One of my responses to conflict in general and in Benson’s work is that the key to conflict resolution both large and small is acceptance. Accepting that we’ll make mistakes. Accepting that others are imperfect, too. Accepting that there are different points of view that are equally valid. Accepting that we don’t—and won’t – have all the answers. When we can reach this perspective, where we’re certain in our uncertainty, we can begin to hear others. (See How to Be an Adult in Relationships for more on acceptance.)
Reason Built on Power
In Jonathan Haidt’s Rider-Elephant-Path model, reason sits on top of emotion. (See The Happiness Hypothesis and Switch.) Here, Benson proposes that reason in a conflict sits on top of power. I’d probably adjust this to say authority, since power is broader and most reason is based on some underlying belief of authority.
I see this argument made all the time. “You can’t do X, because you don’t have Y certification.” I’m not saying that having some certifying body say that you know something or have been trained to do something is a bad thing – rather, I’m saying, what if they’re wrong? Reason is based on foundational assumptions. Sometimes those assumptions aren’t accurate.
Benson also raises the issue of undiscussable topics in a disagreement. The more that things become undiscussable because of a lack of safety or courage, the less likely it is that the conflict will be addressed in an appropriate way. (For more on organizational safety, see The Fearless Organization.) Chris Argyris in Organizational Traps explains how undiscussables have a corrosive effect on organizations and individual relationships.
Disagree and Commit
But what happens if you can’t be convinced that the other person is correct? It comes back to accepting that we don’t have all the right answers. We simply disagree but commit to a course of action. Sometimes the process of continuing to fight things out is more painful and wasteful than trying either of the perspectives. So, we agree to try an approach, and we commit to it.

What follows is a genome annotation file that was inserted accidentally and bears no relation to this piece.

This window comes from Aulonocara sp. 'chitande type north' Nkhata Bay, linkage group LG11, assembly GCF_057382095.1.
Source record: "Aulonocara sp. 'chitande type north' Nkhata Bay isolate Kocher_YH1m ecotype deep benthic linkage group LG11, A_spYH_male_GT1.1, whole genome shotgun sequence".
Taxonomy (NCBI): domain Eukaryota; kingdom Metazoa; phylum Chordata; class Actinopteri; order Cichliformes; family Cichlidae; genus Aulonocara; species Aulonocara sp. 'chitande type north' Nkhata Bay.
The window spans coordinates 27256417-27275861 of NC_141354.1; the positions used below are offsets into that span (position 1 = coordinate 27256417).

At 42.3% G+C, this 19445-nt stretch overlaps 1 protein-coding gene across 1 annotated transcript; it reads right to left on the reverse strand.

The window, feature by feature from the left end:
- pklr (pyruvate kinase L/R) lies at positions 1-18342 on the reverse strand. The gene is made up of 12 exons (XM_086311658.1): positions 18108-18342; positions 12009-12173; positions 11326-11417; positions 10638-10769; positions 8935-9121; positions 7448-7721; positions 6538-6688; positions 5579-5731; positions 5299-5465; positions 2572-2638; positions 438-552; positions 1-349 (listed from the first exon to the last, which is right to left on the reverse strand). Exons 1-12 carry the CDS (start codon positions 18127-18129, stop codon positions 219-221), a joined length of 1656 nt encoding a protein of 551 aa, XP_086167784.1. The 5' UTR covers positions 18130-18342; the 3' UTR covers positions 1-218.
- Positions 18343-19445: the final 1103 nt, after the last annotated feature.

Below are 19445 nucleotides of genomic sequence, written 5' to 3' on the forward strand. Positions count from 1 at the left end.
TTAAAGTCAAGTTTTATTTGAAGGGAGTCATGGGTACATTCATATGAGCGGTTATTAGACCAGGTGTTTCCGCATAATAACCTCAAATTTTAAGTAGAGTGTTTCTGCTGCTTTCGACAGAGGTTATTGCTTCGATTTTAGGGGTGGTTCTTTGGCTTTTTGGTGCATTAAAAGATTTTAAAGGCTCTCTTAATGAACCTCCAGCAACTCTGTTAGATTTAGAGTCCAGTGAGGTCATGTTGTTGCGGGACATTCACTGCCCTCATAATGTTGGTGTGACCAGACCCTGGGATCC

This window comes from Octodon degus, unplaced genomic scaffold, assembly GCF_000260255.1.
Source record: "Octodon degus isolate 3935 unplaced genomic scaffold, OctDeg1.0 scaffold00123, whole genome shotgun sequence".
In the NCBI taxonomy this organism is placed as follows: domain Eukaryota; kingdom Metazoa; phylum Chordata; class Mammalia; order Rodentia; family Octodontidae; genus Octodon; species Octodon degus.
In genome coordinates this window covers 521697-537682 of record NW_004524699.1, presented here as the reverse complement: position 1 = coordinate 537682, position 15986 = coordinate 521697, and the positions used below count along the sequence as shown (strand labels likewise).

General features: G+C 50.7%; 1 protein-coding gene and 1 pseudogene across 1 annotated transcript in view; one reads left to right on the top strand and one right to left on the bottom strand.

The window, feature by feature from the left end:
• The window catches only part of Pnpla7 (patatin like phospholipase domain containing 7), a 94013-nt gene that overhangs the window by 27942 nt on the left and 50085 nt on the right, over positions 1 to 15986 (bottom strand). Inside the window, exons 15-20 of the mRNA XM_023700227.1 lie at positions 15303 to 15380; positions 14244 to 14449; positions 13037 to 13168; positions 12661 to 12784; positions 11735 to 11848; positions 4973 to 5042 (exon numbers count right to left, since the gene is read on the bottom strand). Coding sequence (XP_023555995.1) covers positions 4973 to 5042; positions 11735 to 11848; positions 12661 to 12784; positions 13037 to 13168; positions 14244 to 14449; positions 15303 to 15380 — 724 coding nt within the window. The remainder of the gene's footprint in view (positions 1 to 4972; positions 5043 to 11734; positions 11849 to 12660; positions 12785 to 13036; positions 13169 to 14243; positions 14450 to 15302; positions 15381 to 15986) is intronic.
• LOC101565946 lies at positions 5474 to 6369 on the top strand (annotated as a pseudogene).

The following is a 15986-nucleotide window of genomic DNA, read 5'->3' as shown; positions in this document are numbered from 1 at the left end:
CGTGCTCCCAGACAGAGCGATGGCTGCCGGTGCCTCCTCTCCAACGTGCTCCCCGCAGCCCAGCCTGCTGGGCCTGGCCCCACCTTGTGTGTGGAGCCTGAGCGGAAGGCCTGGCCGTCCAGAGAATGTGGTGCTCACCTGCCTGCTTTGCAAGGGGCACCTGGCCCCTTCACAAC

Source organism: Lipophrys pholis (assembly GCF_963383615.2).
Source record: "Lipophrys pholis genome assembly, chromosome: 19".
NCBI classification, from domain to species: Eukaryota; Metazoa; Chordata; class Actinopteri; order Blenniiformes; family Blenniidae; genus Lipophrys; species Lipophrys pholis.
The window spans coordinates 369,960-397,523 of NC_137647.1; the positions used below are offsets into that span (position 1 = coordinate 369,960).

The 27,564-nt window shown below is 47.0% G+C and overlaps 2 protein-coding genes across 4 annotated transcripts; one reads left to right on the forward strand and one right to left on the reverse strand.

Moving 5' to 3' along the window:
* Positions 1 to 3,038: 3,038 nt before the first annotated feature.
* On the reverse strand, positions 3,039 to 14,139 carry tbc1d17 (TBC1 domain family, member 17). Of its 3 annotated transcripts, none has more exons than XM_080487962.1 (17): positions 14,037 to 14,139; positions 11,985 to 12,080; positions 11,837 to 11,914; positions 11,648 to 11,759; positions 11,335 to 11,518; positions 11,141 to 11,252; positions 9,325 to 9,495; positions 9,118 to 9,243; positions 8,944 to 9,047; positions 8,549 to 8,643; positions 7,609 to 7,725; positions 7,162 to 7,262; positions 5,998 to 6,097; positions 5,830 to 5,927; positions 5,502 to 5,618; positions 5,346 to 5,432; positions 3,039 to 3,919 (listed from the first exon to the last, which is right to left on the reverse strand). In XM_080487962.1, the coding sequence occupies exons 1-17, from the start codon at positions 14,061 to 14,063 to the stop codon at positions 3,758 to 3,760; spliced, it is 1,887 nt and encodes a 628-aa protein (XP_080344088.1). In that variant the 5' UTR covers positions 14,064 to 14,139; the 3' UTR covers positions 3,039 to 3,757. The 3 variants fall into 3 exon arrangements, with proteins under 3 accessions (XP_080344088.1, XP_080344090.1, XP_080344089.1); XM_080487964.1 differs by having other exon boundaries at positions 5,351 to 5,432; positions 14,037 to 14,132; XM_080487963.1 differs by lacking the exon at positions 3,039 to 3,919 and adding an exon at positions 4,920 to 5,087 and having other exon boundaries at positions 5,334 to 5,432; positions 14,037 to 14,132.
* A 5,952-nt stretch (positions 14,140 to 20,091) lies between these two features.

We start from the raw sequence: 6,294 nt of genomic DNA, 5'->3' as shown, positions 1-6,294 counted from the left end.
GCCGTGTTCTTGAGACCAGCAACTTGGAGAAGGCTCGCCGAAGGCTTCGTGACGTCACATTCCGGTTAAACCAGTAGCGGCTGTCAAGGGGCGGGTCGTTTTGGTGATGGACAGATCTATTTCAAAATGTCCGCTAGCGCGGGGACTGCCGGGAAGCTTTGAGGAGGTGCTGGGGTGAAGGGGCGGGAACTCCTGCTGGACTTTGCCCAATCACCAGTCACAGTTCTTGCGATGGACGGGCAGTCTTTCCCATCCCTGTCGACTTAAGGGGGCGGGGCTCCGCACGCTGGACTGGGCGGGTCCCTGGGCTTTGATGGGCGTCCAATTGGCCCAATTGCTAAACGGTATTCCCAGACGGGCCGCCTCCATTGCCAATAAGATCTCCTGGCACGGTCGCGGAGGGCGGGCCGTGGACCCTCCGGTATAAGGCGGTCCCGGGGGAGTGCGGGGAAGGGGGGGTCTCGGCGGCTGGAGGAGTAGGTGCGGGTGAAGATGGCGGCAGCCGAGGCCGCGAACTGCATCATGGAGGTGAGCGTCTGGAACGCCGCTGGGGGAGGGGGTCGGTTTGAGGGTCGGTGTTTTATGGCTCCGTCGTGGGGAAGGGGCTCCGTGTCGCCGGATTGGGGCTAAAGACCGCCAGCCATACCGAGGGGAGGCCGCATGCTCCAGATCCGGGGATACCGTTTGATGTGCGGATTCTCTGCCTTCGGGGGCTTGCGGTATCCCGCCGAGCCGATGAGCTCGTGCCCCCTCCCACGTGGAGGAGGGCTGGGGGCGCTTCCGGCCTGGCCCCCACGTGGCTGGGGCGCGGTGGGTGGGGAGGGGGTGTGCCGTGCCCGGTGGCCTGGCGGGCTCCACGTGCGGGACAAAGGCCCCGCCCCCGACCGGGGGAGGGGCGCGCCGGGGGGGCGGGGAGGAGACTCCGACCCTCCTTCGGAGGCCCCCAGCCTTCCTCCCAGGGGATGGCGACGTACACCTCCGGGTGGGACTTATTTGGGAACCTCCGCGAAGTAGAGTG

The big gap that exists in most organizations is the failure to commit to the decision. People leave the meeting and have the hallway meeting, where they already start to subvert the agreement and continue the argument even after they’ve agreed to agree. It’s like a cancer that grows from something small into something out of control. Unfortunately, it’s necessary to be conscientious when this behavior is seen, so that it can be removed quickly.
Discomfort is Growth Food
If you want to grow, discomfort is your food. Growth comes from discomfort. Whether it’s exercising to build muscle or it’s trying new things to expand your capabilities, discomfort is the breakfast food of champions. Taleb explains in Antifragile how the process of being harmed in the right way, in the right amounts, in the right timing can cause us to become stronger. By finding a level of strain that’s uncomfortable but not disruptively painful, we can find ways to grow.
This can happen as an individual or as a team. Marshal Goldsmith in What Got You Here Won’t Get You There and Jack Canfield in The Success Principles both implore people to be a little uncomfortable so that you can grow into something more.
The Australian aboriginal language of Dyirbal contains a category – balan – that includes women, fire, and dangerous things. (I discovered this through Ambient Findability.) Sometimes, the things that we need the most are the things that are the most dangerous to us. Sometimes, we just need to figure out Why Are We Yelling to figure out that we didn’t need to disagree at all.